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Chemist vs Chemical Engineer: What’s The Difference?

When you hear the word “chemistry” you probably think back to the many hours spent in school trying to memorise the periodic table of elements.

For many of us, that’s the last connection we have to the concept of chemistry, even though there are chemical processes involved in your everyday life.

Just imagine that all the plastics you use in your food and beverage containers were, at one time, designed and tested by chemical specialists. More than that, the petrol you put in your car is the last step in a long line of chemical processes to turn crude oil into usable fuel. It’s all thanks to the field of Chemistry.

The problem is that the general public assumes that chemists are the only ones making important and fascinating chemical reactions on a daily basis. In reality, there’s another discipline that contributes just as much to both commercial and industrial processes in Chemistry – chemical engineers.

If you’ve ever wondered what the differences are between a chemist and a chemical engineer, then you’ve come to the right place! While the two disciplines are related, there’s enough distinction between the two job titles to warrant separate designations.

What is a chemist?

Chemistry is a scientific discipline and is most often associated with research and development. Chemists often work as researchers in public health laboratories, institutes, or government agencies. However, there are still plenty of private opportunities for chemists, too. In the industry setting, chemists often find themselves doing research and development for new products, creating patents, or investigating health and safety standards.

Regardless of the setting, the daily work of a chemist involves studying chemicals and observing how they behave under certain conditions. Chemists often contribute to new medicines, solve environmental issues, and even analyse forensic evidence!

According to the UK’s National Career Service, chemists have a salary expectation of £18,000 as a starting annual wage and up to £50,000 for more experienced researchers.

What is a chemical engineer?

Chemical engineering is closely associated with Chemistry as a pure science but it has some important differences, too. For one, chemical engineering can be more multidisciplinary and practical than what a chemist does in a lab. It often involves applying engineering science to industrial problems such as using equipment efficiently and producing the most cost-effective results.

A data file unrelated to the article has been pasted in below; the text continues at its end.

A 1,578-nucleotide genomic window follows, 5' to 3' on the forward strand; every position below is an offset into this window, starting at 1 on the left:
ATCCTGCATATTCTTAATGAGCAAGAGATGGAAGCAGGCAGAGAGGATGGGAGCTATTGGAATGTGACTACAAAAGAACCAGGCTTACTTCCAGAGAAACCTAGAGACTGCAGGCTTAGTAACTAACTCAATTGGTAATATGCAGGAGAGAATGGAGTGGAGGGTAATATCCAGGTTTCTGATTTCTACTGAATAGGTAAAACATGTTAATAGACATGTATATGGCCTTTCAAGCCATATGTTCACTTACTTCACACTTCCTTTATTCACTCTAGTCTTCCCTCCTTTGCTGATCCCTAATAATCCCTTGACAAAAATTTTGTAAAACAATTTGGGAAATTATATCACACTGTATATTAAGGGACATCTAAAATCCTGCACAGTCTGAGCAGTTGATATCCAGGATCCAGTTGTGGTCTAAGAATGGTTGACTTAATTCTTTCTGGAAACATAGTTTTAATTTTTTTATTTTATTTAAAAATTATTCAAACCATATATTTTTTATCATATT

One way to understand the differences between chemists and chemical engineers is that while chemists study the laws of nature and how substances interact, chemical engineers create solutions for how those same substances interact with human processes. That’s why chemical engineers often find themselves performing tasks that involve operating industrial machinery to create products for human consumption.

Chemical engineers may oversee the manufacturing of plastics, medicine, fuel sources and even health and beauty products. The number of products that include a chemical component in its production is nearly limitless!

Compared to chemists, chemical engineers may enjoy a superior salary outlook. In fact, chemical engineering is considered one of the best-paying professions in the UK as salaries have risen by 30 percent over the last decade.

What about innovation?

Chemists have long been considered important contributors to the world of innovation. In the scientific community, advances in the field of Chemistry have been recognised for over a century, popularised with the Nobel prize.

However, according to the Institution of Chemical Engineers, only six of the past 166 winners of the Nobel Prize in Chemistry can be considered chemical engineers. This discrepancy highlights the lack of recognition among the public for innovations and advancements that chemical engineers contribute to the field of Chemistry.

For many innovative companies and industry experts, chemical engineers possess the perfect mix of practical knowledge and design experience to make them a great fit for designing new products and innovating business processes.

Chemist vs. chemical engineer: an example

Let’s look at an example to help illustrate the differences in the daily tasks of a chemist and a chemical engineer.

Imagine an oil refinery that processes crude oil and transforms it into usable fuel for motor vehicles. The company employs both chemical engineers and chemists to ensure that operations run smoothly.

The chemical engineer is responsible for refinement processes such as separating deficiencies and unwanted substrates from the crude oil. The chemical engineer’s first priority is to ensure that the refinement process runs as efficiently and cost-effectively as possible given the scientific or economic constraints of the operation.

At the same refinery, a chemist is involved with the sampling, testing, and analysis of the inputs and the end products. A chemist makes observations and provides certification that the chemical process went smoothly.

Chemistry in everyday life

We hope that you now have an understanding of the differences between a chemical engineer and a chemist.

Whether you’re researching a new theory on your way to earning a Nobel prize or just researching a new product idea, having an understanding of the impact that the field of Chemistry has on our everyday lives is important. In everything from medicine to cleaning supplies, a chemist or a chemical engineer likely played a big role in transforming a prototype into a consumer product so that you can enjoy the benefits.


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